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Hello,

I am a local bike shop owner (Small business) and we are having some very odd issues with a 95 GSXR 750.

the bike came in with a laundry list of issues. To help bring the bike back to life we did the following

UltraSonic clean the carbs
Carb Jet Kit (122.5 Main Jets + Needle work)
4 rebuild kits for the lower end of the carbs
All new OEM Wires + ignition
K&N Air Filter kit


When the bike came in it it was DOA. After the carb work we got the bike back up and running with a dead spot around 2.5K. After riding it for a while it was getting worst. We took the carbs back apart to find that the O-Rings we used for the Internal Choke system were a little to big and they would not allow the tubes to sit correctly. We got a set of rebuild kits for the lower end. This got the bike to run and run very well. The issue is the 122.5 Jets are a little to rich and now the bike is killing spark plugs. We down Jetted the bike and now it will idle (Pilot Jets seem great) but when we crack the throttle it kicks out a bunch of black smoke and wants to bog/die.

When the carbs came off last time Carb#3 had the return slide spring smashed up in the top of the cap (Bike was still running VERY strong). So we repaired that issue and down jetted to

Carb1: 112.5
Carb2: 110
Carb3: 110
Carb4: 112.5

(Before Jetting Change)
Plug 1: Rich
Plug 2: Perfect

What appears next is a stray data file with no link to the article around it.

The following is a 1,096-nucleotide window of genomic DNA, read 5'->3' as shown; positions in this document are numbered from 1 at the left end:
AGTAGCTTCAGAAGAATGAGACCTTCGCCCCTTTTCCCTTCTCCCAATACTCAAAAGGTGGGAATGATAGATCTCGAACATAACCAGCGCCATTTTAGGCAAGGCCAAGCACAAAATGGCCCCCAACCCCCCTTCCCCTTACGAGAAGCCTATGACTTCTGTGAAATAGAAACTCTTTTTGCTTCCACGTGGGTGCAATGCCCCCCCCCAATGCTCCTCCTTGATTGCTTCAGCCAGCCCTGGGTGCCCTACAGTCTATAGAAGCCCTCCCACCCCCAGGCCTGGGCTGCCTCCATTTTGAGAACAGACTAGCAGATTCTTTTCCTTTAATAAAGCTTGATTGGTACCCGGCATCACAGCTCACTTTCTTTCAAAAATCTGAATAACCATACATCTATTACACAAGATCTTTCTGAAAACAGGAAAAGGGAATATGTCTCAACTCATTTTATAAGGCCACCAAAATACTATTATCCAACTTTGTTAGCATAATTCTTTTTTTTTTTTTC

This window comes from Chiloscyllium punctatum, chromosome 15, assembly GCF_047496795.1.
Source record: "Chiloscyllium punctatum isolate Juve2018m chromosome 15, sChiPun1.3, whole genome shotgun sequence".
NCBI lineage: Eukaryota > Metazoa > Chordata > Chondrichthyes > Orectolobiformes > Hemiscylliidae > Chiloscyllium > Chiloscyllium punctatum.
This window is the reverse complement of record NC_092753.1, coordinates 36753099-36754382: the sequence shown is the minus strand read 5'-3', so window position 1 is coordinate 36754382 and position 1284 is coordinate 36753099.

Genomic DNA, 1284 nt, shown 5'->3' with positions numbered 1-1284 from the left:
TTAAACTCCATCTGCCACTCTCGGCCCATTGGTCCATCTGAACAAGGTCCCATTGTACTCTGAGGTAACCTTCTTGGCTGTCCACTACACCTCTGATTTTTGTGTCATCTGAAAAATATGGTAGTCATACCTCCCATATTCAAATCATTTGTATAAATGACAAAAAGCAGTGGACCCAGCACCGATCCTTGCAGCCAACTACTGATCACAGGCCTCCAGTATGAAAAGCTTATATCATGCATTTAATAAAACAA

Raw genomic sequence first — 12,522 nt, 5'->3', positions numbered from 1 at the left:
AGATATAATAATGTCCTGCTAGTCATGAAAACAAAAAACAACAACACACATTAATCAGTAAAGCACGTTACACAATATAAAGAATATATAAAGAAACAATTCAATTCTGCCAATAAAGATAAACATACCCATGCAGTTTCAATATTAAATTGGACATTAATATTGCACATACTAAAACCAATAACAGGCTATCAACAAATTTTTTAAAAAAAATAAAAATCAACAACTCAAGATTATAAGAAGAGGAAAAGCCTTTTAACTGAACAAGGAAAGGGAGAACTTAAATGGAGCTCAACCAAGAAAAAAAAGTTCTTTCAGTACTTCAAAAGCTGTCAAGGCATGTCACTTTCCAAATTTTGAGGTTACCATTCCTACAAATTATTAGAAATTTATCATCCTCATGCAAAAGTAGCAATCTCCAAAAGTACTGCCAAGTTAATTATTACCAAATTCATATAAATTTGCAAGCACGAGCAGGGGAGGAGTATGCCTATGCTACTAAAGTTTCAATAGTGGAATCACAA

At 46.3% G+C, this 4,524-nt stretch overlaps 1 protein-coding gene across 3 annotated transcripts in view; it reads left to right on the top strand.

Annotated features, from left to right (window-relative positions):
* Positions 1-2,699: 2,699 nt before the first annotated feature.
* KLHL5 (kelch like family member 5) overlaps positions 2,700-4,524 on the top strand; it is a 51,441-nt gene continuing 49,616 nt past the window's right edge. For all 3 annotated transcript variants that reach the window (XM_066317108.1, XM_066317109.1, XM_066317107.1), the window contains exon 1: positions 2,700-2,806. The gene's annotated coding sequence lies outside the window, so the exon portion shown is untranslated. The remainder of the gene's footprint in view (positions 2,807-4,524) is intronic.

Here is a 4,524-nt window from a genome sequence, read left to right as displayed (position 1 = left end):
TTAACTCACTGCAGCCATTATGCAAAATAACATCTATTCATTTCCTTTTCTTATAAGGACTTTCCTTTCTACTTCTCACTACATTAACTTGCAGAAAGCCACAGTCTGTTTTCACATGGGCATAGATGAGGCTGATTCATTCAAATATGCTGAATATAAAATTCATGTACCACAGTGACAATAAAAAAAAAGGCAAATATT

Plug 3: Rich
Plug 4: Rich


My question is...

Has anyone on this forum had a run around with these Mikuni carbs? My thoughts are to up jet it just a little more (117.5 all around) and bump the needle a little richer (from 3 to 4).

We have over 20 years of experience with carbs and normally do not have much issue at all but for some reason this bike seems to have some ghosts.

Either way. Any war stories or opinions would be much appreciated. Looking for educated opinions.

Thank you in Advanced
 

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So jetting these carbs is fairly simple if you go about it in the right sequence. Think about what the carb is doing dynamically as you ride the bike........ If you are in a corner, the throttle is off, then you crack it open slowly, and then pick the bike up a few degrees, and increase the rate you open the throttle...... With this in mind........and assuming you have good cylinders and valves and they are each pulling similar vacuum........

You have three different circuits that you must tune and then blend into the next circuit...... If you understand the dynamic order or sequence of how these three circuits get put into play, it becomes much simpler to get the right answer.....

Your three circuits are...... the idle circuit.......the slide/needle circuit......... the main circuit.........

Your idle circuit should be set first, it is influenced by the size of the idle fuel jet, the size of the idle air jet, the float height (translates to fuel height in the bowl), and the fuel screw position. The range of influence on AFR for the idle circuit is from idle to 1/8 open throttle.